A horrible tragedy occurred at the Yarra Bend Lunatic Asylum on this day in 1888, which resulted in the death of a warder named Archibald Hunter, who was in charge of one of the cottages for idiots. Hunter it appears called into his bedroom one of the patients named Howard, a man about 40 years of age, who was in the habit of assisting to make the beds, and the door was locked after them. Howard left the room subsequently and locked the door after him, and as nothing was seen of Hunter it was ascertained through the window that he was lying in a pool of blood on the floor. The door was forced open, and the fact disclosed that there was a fearful gash on his head and six stabs about the body, of which two were fatal, one being caused by the passage of a knife through the lungs and another through the liver. All the wounds were of a desperate character, and would hardly have been caused by any one other than a madman. Hunter lived for about an hour and a half, but did not regain consciousness. An examination of the room showed that a potato masher, with which the wound on the head had been inflicted, and a large carving knife, covered with blood, had been thrown under the bed. Suspicion immediately fell on Howard, who is said to have had previous disagreements with Hunter, and an examination of his clothes disclosed the fact that they were covered with spots of blood. Howard is a quiet sleek man, and was classed as an idiot, but had a previous history, as he was a convict, having perpetrated a robbery, and was brought to the asylum for attempting to commit suicide. He is about medium size and not a powerful man, and the deed must have been done when Hunter was not looking. The deceased was a married man without a family, and had been in the asylum five years. He was an old soldier, and received a pension of a shilling a day. The authorities at the asylum are very reticent as to the facts pending the inquest.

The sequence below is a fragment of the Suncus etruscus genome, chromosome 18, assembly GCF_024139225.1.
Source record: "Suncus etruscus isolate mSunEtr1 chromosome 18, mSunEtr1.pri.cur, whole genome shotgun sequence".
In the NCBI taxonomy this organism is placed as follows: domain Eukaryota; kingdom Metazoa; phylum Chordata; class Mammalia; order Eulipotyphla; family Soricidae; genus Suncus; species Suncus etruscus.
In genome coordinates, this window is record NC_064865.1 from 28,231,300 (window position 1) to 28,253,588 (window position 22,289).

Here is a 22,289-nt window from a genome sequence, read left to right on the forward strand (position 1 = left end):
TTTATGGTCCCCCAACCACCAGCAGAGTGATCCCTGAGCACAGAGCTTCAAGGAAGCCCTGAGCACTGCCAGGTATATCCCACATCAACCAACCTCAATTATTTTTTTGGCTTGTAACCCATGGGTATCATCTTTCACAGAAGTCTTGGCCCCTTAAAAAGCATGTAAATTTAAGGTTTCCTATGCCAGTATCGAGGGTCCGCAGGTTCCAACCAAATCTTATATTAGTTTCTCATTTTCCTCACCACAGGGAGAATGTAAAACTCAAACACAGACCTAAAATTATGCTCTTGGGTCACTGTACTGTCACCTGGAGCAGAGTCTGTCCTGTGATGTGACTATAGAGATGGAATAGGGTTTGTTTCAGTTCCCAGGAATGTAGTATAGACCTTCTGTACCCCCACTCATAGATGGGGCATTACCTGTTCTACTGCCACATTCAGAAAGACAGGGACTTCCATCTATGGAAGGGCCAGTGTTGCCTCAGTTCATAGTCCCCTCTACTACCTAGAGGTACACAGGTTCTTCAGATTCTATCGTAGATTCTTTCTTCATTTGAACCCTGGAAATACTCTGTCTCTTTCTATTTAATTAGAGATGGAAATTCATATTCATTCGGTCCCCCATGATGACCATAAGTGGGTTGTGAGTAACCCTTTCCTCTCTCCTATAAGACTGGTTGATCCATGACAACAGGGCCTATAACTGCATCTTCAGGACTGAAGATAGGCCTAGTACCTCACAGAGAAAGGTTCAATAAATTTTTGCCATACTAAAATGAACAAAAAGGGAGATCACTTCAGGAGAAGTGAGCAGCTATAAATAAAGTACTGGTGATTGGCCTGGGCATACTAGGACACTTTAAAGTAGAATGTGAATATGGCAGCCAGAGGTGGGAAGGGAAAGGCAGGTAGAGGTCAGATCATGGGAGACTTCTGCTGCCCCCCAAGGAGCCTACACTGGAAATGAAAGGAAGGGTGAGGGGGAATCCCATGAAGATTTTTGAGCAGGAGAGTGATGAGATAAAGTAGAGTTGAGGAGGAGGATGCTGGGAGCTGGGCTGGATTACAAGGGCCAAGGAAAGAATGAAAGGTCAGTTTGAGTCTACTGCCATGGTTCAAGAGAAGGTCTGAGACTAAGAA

ON THIS DAY – December 29, 1888

Joseph Howard, the lunatic charged with murdering Archibald Hunter, a warder at the Yarra Bend Asylum, on the 29th December, was placed in the dock at the Melbourne Criminal Court, before the Chief Justice. The jury found him to be insane, and His Honour ordered him to be remanded. Howard begged that he might not be sent back to the Yarra Bend, for the attendants had threatened to kill him within a month. He would go to Pentridge for life, or to any other asylum, but he would rather die than go back there, for they made him mad at Yarra Bend by starving him and putting him with the maddest lunatics. He had been starved and cruelly treated in the institution, and preferred to be in gaol amongst rational beings. The fact of his having been thrust among madmen had caused him to lose his mental balance at times, and if he were sent back it would be a living death to him. He would sooner suffer for his crime than return to the asylum. His Honour said his order had the effect of directing the prisoner to he kept in custody pending Her Majesty’s pleasure, and he could make no other. He had no doubt, however, that the officials would take note of what Howard had said.